Have another question. With this system, what are the consequences of poorly sealed plastic/corrugated steel on the inside?
          If that interior paneling was poorly sealed, would EPS or XPS hold up better? I know they are both closed cell, but EPS does have some texture to it, wasn't sure if that mattered.

          1. Expert Member
            Akos | | #19

            A fridge is essentially the opposite of a cathedral ceiling in cold climate. What you have to worry about is warm moist air in the summer time condensing on any cold surface. You can read this article here and simply flip the inside and outside around:


            To deal with this, you have a couple of options. You can put a sufficiently thick rigid insulation for condensation control inside your cooler, this is how typically these are built with the joinable panel sections. Outside of the panels, you can have standard wall with batt insulation.

            The facing on any of the foam panels needs to be directly glued to the panel, you don't want any gaps between non permeable layers as moisture can get trapped and create mold.

            You can skip the panels and go with spray foam. The spray foam needs to be applied not to your outside wall sheathing but to your cooler's inside skin. Again, any gap between the spray foam and the inside surface is a place with no drying potential where mold can form, thus the need to adhere the spray foam to the inside skin.

          2. Mstad16 | | #20

            With your spray foam scenario are you saying the same as Malcolm, build a wall with batt insulation and a vapor barrier on the interior, then spray foam? Sorry, not following what the cooler skin is and is not.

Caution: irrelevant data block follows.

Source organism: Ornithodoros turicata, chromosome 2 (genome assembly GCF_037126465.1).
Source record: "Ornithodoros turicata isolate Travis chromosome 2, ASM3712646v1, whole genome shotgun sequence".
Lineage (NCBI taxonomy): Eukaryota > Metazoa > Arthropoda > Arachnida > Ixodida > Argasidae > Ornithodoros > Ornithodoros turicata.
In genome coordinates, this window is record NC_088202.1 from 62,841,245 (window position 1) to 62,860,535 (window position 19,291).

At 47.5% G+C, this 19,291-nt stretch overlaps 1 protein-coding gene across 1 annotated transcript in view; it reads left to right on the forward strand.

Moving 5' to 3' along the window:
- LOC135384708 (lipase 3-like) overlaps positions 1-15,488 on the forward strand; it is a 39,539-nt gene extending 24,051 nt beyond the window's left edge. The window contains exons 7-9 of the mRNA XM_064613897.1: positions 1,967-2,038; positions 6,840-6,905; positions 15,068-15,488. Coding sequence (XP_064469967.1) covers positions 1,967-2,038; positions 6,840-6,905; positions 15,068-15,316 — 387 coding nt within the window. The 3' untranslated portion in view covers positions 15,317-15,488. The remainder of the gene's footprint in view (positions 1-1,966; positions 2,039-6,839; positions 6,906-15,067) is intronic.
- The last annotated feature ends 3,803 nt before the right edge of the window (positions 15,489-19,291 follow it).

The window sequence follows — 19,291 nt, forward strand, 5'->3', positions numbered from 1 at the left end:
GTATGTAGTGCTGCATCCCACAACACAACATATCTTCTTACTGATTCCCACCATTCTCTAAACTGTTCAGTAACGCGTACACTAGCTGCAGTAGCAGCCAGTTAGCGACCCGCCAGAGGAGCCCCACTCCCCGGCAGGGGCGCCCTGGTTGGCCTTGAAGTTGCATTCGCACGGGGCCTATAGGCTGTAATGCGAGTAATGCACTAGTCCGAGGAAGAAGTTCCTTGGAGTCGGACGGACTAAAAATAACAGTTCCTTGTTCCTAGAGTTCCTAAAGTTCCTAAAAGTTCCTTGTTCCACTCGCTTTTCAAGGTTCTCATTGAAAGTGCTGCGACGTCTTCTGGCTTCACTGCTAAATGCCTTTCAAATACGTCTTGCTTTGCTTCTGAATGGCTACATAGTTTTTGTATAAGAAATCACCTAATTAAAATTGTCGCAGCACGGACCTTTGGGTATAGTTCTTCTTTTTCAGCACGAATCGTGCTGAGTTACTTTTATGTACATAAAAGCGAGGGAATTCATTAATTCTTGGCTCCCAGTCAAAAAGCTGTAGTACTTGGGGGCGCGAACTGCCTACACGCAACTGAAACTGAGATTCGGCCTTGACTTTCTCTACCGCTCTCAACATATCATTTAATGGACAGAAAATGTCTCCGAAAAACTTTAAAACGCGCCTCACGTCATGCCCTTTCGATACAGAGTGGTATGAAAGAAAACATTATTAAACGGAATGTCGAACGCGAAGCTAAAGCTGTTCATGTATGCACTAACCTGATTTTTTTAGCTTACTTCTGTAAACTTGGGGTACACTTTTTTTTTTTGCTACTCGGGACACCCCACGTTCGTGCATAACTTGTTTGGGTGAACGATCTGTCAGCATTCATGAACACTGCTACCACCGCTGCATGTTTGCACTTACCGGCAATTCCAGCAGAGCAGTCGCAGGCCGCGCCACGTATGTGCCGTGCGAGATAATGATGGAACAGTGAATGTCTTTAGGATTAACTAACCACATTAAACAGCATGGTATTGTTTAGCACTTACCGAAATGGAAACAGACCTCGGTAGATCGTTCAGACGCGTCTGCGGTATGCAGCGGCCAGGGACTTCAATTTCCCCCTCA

Not to beat a dead horse, but what is (or is there) the issue with closed cell spray foam straight in the stud cavities and then rigid foam inside that over the studs to reduce thermal bridging?

          3. Expert Member
            Akos | | #21

            Your cooler will need an interior surface of some kind to meet local health regulations. This is either stainless or plastic but in either case it is a true vapor barrier.

            If you are spray foaming, the foam needs to adhere to this skin. So for example if you build a stud wall structure, you line the inside with stainless/plastic. From the outside, you spray foam against this surface. Your outside siding and WRB goes on after the spray foam.

            The only way to mix spray foam and rigid insulation is to use pre made insulation panels. These get attached to the inside stud structure and you apply the spray foam the same way as above directly to the back of the insulation panels. You want to avoid an air gap between two impermeable layers on the cold side of your assembly.

            In the above interior insulating panel assembly, you can always swap the spray foam for batts provided the insulating panels are sufficiently thick for condensation control.

  4. Mstad16 | | #4


    Would having my osb sandwiched between the foil faced polysi on the exterior and the rigid foam within the stud wall create issues?

    Could the siding (lp smartside panels) go directly on the foam?

    If we decided on the foam and vapor barrier, does the 10 mil poly go on top of or behind the foam?

    The overall building is 24x25, but only 24x15 would be the cooler and 24x10 would be additional storage, at this time, probably unconditional space. I know I would want to insulate the dividing wall the same as my exterior walls on the cooler side, but how do you handle the foam/vapor barrier on the dividing wall? How does that get tied into the exterior to create one single envelope for just the cooler portion?

    Should also mention the cooler portion would have a flat roof. My thought was to attach the corrugated metal on the underside of the trusses (just on the cooler side) and spray foam from above to desired depth as insulation and vapor barrier. Would that be correct?

    Again, sorry for all the questions. Have built and worked on sheds and garages, but never dealt with conditioned spaces.

    1. Expert Member
      Michael Maines | | #7

      I'll change my response to say that I agree with Malcolm. It's the opposite of a putting all insulation on the outside of the framing in a cold climate, which keeps the framing warm enough to prevent condensation and resulting microbial action.

      This is a challenging project to get right. I know several farmers and have seen what happens when walk-in coolers are not built with a good understanding of building science. I don't have enough first-hand experience with them to be able to provide thorough answers for you.

  5. walta100 | | #8